Konrad Lorenz, in his book On Aggression (1966), attributed mobbing among birds and animals to instincts rooted in the Darwinian struggle to survive. In his view, humans are subject to similar innate impulses but capable of bringing them under rational control (see mobbing).
Birds that breed in colonies such as gulls are widely seen to attack intruders, including encroaching humans. In North America, the birds that most frequently engage in mobbing include mockingbirds, crows and jays, chickadees, terns, and blackbirds. Behavior includes flying about the intruder, dive bombing, loud squawking and defecating on the predator. Mobbing can also be used to obtain food, by driving larger birds and mammals away from a food source, or by harassing a bird with food. One bird might distract while others quickly steal food. Scavenging birds such as gulls frequently use this technique to steal food from humans nearby. A flock of birds might drive a powerful animal away from food. Costs of mobbing behavior include the risk of engaging with predators, as well as energy expended in the process. The black-headed gull is a species which aggressively engages intruding predators, such as carrion crows. Classic experiments on this species by Hans Kruuk involved placing hen eggs at intervals from a nesting colony, and recording the percentage of successful predation events as well as the probability of the crow being subjected to mobbing. The results showed decreasing mobbing with increased distance from the nest, which was correlated with increased predation success. Mobbing may function by reducing the predator's ability to locate nests (as a distraction) since predators cannot focus on locating eggs while they are under attack.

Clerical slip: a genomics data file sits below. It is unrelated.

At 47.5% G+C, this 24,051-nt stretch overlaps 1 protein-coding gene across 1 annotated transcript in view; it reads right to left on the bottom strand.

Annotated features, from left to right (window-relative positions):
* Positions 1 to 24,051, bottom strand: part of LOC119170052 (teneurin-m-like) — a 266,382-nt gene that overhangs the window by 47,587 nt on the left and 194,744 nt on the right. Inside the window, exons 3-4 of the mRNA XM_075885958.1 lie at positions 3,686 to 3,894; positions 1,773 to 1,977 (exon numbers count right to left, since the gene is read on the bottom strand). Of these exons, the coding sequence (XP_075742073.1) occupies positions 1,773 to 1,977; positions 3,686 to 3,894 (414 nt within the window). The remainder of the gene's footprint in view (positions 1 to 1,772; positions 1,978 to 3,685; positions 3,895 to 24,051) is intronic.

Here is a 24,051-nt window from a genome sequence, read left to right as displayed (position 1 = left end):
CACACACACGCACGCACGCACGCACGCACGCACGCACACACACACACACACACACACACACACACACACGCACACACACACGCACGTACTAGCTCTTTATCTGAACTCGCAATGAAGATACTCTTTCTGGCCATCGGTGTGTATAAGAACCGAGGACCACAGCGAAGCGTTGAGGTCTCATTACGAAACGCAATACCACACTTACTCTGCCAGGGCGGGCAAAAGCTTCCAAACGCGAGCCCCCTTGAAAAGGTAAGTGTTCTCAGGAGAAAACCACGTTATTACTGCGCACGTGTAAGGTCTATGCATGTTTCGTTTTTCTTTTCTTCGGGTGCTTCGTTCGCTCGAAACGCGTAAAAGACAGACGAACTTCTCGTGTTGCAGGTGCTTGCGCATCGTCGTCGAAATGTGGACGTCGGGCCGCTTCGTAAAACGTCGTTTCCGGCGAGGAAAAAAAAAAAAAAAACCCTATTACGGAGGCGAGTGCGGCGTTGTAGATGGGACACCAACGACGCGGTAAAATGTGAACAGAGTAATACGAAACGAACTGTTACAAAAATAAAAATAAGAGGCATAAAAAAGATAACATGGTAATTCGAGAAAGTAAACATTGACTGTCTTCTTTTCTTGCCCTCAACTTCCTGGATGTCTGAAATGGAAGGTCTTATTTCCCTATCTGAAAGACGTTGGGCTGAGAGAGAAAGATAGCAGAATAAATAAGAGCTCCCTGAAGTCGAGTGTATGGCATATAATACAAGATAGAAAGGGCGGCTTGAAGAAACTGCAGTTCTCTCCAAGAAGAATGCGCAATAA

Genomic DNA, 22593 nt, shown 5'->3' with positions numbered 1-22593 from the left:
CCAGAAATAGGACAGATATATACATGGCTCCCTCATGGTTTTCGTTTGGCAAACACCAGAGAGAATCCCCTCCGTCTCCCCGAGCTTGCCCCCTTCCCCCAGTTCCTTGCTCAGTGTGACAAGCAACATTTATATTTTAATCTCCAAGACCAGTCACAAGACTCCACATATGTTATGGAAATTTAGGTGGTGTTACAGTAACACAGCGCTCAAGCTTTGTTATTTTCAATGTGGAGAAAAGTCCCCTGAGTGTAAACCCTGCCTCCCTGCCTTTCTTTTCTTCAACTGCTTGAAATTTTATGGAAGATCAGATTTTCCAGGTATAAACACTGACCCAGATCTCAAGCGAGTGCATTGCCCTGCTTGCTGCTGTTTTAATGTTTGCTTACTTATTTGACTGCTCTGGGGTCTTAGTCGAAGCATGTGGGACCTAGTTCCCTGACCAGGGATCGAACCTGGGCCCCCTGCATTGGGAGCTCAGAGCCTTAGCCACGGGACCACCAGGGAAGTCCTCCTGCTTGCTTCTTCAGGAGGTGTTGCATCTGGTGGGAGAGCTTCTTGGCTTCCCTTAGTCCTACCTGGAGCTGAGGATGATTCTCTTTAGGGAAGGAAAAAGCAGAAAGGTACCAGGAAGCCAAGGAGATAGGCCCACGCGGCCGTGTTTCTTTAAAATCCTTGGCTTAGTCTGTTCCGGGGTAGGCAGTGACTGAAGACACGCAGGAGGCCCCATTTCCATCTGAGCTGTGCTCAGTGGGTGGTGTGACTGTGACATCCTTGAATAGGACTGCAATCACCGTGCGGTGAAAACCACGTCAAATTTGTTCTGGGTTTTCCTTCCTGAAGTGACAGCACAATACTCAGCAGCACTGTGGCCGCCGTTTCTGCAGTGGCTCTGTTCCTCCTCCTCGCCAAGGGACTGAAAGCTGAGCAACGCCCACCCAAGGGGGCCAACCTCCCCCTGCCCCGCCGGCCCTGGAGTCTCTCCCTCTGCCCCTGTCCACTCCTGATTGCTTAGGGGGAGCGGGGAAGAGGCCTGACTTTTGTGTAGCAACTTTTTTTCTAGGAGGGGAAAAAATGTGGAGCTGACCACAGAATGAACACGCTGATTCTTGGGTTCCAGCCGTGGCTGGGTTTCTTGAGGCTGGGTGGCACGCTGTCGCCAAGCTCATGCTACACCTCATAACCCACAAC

Besides the ability to drive the predator away, mobbing also draws attention to the predator, making stealth attacks impossible. Mobbing plays a critical role in the identification of predators and inter-generational learning about predator identification. Reintroduction of species is often unsuccessful, because the established population lacks this cultural knowledge of how to identify local predators. Scientists are exploring ways to train populations to identify and respond to predators before releasing them into the wild.
Adaptationist hypotheses regarding why an organism should engage in such risky behavior have been suggested by Eberhard Curio, including advertising their physical fitness and hence uncatchability (much like stotting behavior in gazelles), distracting predators from finding their offspring, warning their offspring, luring the predator away, allowing offspring to learn to recognize the predator species, directly injuring the predator or attracting a predator of the predator itself. The much lower frequency of attacks between nesting seasons suggests such behavior may have evolved due to its benefit for the mobber's young. Niko Tinbergen argued that the mobbing was a source of confusion to gull chick predators, distracting them from searching for prey . Indeed, an intruding carrion crow can only avoid incoming attacks by facing its attackers, which prevents it from locating its target.
Besides experimental research, the comparative method can also be employed to investigate hypotheses such as those given by Curio above. For example, not all gull species show mobbing behavior. The kittiwake nests on sheer cliffs that are almost completely inaccessible to predators, meaning its young are not at risk of predation like other gull species. This is an example of divergent evolution.